Try law without Gospel. Read the parable as pure law. Help anyone in need that crosses your path, regardless of the cost or convenience, and at the same time love God with your whole being and entire strength. Do this perfectly, and you will live. Don't do it, and you're dead. Have a nice day. Thank you for asking.

At least this approach is more faithful to the parable and its context. However, if there's going to be any Gospel, it will have to be smuggled over the border, usually under the cover of allegory. You and I are the priest and Levite. Cold, indifferent, hardened to our neighbor in need, looking out for number one. Jesus is the good Samaritan who obediently humbles himself to death to help the neighbor in need, healing the sick, raising the dead, driving out the demons, keeping the law perfectly where we would not. And we get credit for being the good Samaritan even though we never actually lift a finger. Had Jesus ended this parable as he did the parable of the vineyard workers (Matt. 20:1-16) with priest and Levite getting credit in the local papers and a rich reward for having rescued the man in the ditch, we might be on to something. But as it stands, the law here serves only as a pretense for the Gospel. Love God and neighbor. You can't do it. Jesus did it for you.

You and I could be the man in the ditch, dead in trespasses and sin. (Never mind that the man in the parable fell among thieves while we're in the ditch by our own doing. We're trying to smuggle Gospel pearls past the exegetical border guards, remember.) The old religion offers us no help or comfort. Good Samaritan Jesus rides up on his donkey, pours healing oil and wine into our wounds, and brings us to the inn of the Church where he pays all the bills and we are nursed back to health. And having been so graciously restored, we are now in good shape to go and do likewise. Gospel gives way to law, and the parable becomes an exercise in it. (2) Jesus rescued you from your ditch, now you go and do the same.

But watch what happens when we look at law and Gospel in paradoxical tension. First, check out the synagogue lawyer's question. He wants to trap Jesus. Jesus knows it and declines to give a straight answer. Instead, he gives the lawyer just enough rope to hang himself. Will the lawyer interpret the Torah in terms of his merit or God's mercy? Law or Gospel? Jesus' question is open. The lawyer's answer is from the perspective of the law: Love God; love your neighbor. He believes that this is what you must do to inherit eternal life. Jesus lets him run with it. "Do this and you'll live."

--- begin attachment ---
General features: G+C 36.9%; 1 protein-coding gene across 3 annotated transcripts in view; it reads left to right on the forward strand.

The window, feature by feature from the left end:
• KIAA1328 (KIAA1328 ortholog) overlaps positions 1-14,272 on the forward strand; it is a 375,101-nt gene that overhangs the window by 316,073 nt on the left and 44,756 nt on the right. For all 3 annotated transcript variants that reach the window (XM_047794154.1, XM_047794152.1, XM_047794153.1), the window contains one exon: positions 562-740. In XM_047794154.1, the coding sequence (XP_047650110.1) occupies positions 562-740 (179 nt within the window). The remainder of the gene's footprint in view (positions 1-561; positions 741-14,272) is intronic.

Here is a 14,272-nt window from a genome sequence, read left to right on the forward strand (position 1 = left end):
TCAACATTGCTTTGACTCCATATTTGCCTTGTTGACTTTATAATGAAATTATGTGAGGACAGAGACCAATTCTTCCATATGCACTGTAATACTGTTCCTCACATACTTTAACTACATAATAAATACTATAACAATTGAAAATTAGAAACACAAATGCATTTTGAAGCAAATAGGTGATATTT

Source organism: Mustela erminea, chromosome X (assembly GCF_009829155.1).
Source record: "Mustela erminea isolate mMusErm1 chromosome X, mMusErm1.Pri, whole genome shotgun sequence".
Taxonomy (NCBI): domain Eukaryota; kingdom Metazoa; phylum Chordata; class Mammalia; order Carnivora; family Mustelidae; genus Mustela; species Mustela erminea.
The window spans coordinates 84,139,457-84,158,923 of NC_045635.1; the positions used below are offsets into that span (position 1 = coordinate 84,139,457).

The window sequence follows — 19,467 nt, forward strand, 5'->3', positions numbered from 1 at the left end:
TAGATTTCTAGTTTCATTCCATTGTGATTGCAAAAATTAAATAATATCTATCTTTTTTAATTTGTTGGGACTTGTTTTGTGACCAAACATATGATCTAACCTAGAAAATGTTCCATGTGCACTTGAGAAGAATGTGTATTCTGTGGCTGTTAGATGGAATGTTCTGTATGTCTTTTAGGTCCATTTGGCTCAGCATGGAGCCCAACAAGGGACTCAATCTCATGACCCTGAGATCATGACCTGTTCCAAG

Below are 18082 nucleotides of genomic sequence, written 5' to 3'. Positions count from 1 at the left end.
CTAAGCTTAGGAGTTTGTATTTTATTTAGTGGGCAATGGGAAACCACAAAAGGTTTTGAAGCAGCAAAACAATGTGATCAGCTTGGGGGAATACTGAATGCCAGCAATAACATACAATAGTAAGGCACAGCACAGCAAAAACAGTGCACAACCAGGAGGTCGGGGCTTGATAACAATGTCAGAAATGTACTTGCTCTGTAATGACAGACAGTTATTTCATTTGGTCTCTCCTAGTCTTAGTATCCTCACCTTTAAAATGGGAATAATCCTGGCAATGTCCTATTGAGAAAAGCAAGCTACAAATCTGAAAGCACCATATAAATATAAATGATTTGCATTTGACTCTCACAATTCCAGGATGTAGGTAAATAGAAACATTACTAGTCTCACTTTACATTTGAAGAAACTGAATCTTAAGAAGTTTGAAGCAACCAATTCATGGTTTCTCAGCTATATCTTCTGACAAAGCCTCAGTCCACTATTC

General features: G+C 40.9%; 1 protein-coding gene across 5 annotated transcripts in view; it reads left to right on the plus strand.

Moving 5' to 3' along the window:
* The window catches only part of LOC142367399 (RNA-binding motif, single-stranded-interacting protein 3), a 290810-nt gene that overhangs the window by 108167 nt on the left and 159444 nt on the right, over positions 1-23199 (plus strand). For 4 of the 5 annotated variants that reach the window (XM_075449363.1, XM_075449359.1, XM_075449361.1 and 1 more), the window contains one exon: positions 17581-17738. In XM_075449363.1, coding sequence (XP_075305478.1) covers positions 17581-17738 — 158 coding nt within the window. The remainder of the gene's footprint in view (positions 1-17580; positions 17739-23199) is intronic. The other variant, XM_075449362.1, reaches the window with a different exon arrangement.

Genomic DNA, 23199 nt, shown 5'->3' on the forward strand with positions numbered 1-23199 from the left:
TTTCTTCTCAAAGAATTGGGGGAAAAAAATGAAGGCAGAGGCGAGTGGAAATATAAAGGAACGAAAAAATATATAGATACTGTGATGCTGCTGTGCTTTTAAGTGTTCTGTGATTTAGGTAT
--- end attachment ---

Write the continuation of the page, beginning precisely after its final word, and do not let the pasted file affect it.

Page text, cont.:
The lawyer is caught in his own trap. He knows this is neither possible nor realistic. He begins to panic. Seeking to justify himself, he pops the six million dollar question: "Who then is my neighbor?" The self-justifying question goes right to the law/Gospel heart of the parable. Ultimately, this parable is not about helping crime victims in ditches at the side of the road. It's only the bait in the trap. This parable is about the religion of the law and the bind the law puts us in when we make it the basis of eternal life.

Who fails to help the man in the ditch? The religious clergy-the priest and the Levite, whom the synagogue lawyer would hold up as examples of blue-ribbon righteousness. Why didn't they help the man in the ditch? Not because they were wicked, or indifferent, or bad, or uncaring, but because their religion based on keeping the law would not permit them. If the man in the ditch were as dead as he appeared, the priest and Levite would have become ceremonially unclean simply by touching him (Lev. 19:11-13). Rabbinic interpretation drew a four-cubit radius safety zone around the corpse. Step inside and you're automatically unclean. Even if the priest and Levite were heading home for the holidays, the last thing they would want is to come home in a state of impurity. In addition to the humiliation, there would be the time-consuming and costly process of restoration. Most people would have approved the priest's and Levite's decision not to help the man in the ditch. (3)